Jimmy Carter seeks reconciliation among US Baptists

By staff writers
February 1, 2008

Former US President Jimmy Carter, who was edged out of the 15 million strong Southern Baptist denomination because of its exclusivism, is playing a key role in a three day convention seeking reconciliation among the wider Baptist community in the USA.

Carter has called the meeting, billed as the broadest of its kind among Baptists across North America since the split over slavery in 1845, "the most momentous event" of his religious life.

He believes it reflects a desire for unity across racial, theological and political lines and an end to their internal divisions.

"For the first time in more than 160 years, we are convening a major gathering of Baptists throughout an entire continent, without any threat to our unity caused by differences of our race or politics or geography or the legalistic interpretation of Scripture," declared Carter.

Up to 20,000 Baptists are registered for the gathering, called the Celebration of a New Baptist Covenant, in Atlanta, Georgia. There are representatives of some 30 organisations representing 20 million believers in the Baptist tradition.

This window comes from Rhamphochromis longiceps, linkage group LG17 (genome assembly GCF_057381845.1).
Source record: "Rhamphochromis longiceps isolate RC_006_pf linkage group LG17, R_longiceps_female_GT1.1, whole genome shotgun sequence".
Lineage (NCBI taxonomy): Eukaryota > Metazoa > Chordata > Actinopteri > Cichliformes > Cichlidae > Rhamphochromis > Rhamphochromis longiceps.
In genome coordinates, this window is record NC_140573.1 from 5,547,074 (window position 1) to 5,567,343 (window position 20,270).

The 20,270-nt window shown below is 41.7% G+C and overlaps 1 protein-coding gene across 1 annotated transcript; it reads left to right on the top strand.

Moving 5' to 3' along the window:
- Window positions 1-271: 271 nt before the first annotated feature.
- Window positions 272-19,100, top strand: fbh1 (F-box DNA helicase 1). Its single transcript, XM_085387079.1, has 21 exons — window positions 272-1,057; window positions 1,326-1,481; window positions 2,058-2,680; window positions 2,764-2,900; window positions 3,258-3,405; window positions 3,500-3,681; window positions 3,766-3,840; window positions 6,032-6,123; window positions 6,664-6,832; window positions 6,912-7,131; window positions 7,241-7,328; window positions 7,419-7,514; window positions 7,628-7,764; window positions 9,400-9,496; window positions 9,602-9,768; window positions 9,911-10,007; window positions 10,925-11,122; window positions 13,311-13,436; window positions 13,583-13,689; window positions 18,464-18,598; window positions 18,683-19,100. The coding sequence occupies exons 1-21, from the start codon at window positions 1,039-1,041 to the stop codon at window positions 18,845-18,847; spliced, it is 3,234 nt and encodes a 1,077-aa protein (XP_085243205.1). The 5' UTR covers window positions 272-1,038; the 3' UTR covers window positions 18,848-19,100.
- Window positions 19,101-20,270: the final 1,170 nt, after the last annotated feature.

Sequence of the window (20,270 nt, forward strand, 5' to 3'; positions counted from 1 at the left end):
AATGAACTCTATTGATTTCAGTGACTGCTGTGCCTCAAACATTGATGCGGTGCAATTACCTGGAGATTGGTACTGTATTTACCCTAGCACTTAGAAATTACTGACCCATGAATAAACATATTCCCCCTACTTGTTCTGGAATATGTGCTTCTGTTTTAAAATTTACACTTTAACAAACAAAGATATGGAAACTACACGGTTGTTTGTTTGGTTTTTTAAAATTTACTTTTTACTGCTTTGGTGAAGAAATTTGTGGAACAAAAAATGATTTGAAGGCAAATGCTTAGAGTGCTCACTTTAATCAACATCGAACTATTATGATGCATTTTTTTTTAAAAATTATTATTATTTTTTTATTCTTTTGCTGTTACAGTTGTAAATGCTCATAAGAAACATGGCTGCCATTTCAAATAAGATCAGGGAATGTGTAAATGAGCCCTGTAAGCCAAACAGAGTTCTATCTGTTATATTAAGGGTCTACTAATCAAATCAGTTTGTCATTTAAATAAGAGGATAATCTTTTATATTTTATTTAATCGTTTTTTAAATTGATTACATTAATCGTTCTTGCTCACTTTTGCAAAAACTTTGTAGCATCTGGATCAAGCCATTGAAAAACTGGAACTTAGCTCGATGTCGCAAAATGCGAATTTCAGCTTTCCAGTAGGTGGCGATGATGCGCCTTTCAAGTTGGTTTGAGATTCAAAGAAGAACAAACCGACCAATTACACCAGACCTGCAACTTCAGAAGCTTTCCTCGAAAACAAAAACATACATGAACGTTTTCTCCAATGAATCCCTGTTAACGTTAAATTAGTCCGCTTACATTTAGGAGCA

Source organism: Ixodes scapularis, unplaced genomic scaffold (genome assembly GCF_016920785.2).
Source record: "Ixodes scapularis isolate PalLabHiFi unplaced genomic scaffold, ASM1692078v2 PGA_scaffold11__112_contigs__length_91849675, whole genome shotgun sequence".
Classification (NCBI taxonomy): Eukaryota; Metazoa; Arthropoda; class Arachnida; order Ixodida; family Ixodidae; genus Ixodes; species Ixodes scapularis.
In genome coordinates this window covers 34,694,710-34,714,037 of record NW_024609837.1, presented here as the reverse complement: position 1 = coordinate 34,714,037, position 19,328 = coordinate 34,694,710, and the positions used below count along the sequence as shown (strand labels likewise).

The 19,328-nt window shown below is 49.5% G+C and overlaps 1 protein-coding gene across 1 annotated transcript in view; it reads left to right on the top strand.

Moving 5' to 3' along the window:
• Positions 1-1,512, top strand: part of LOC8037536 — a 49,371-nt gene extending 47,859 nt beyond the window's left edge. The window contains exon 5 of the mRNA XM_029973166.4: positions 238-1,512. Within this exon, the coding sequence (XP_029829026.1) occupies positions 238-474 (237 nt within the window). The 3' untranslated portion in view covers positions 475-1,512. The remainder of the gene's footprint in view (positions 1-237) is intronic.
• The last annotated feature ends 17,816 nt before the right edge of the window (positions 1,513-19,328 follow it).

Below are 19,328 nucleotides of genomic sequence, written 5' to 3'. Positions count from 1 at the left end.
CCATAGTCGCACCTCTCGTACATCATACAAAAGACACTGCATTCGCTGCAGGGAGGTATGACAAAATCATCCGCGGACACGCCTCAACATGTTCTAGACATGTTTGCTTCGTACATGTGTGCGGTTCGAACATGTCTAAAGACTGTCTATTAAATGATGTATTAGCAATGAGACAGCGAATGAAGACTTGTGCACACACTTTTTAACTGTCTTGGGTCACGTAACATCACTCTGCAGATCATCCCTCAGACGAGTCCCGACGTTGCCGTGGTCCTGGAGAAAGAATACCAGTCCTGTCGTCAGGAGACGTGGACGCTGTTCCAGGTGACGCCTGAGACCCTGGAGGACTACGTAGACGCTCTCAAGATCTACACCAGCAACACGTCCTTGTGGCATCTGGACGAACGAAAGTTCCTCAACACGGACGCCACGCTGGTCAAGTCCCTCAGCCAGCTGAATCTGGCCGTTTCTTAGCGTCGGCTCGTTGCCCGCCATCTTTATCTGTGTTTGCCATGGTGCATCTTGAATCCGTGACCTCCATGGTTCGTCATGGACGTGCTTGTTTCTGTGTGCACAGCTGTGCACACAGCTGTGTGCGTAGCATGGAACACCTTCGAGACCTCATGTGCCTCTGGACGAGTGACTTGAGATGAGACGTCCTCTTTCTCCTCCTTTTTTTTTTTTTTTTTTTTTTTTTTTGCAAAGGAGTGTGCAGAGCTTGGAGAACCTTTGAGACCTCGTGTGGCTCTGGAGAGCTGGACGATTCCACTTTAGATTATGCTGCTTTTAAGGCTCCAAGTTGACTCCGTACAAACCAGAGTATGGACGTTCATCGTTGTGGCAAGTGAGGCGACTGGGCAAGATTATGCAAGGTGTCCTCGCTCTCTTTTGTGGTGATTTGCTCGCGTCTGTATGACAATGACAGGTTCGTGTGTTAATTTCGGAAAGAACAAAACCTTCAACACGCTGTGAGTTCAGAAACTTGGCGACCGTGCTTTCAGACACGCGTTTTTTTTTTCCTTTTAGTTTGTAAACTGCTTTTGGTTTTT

"We do a bold and glorious thing: we attempt to express the oneness which was our Lord's desire for his people," declared William Shaw, president of the National Baptist Convention, USA, one of the four prominent African-American Baptists conventions participating in the meeting.

Mr Carter, a former Democratic president, has spent many years working for peace and justice concerns across the globe, linking with both civic and church groups.

His call for security and national boundaries for both Palestinians and Israelis has annoyed the religious right. But Carter argues that the biblical priority of concern for the poor ought to be a unifying factor among Christians, overriding external ideological interests.

Baptists in the USA have had major differences over the interpretation and role of the Bible, women in ministry, gender relations, abortion, civil rights for lesbian, gay, bisexual and transgendered people, and the separation of church and state, among others.

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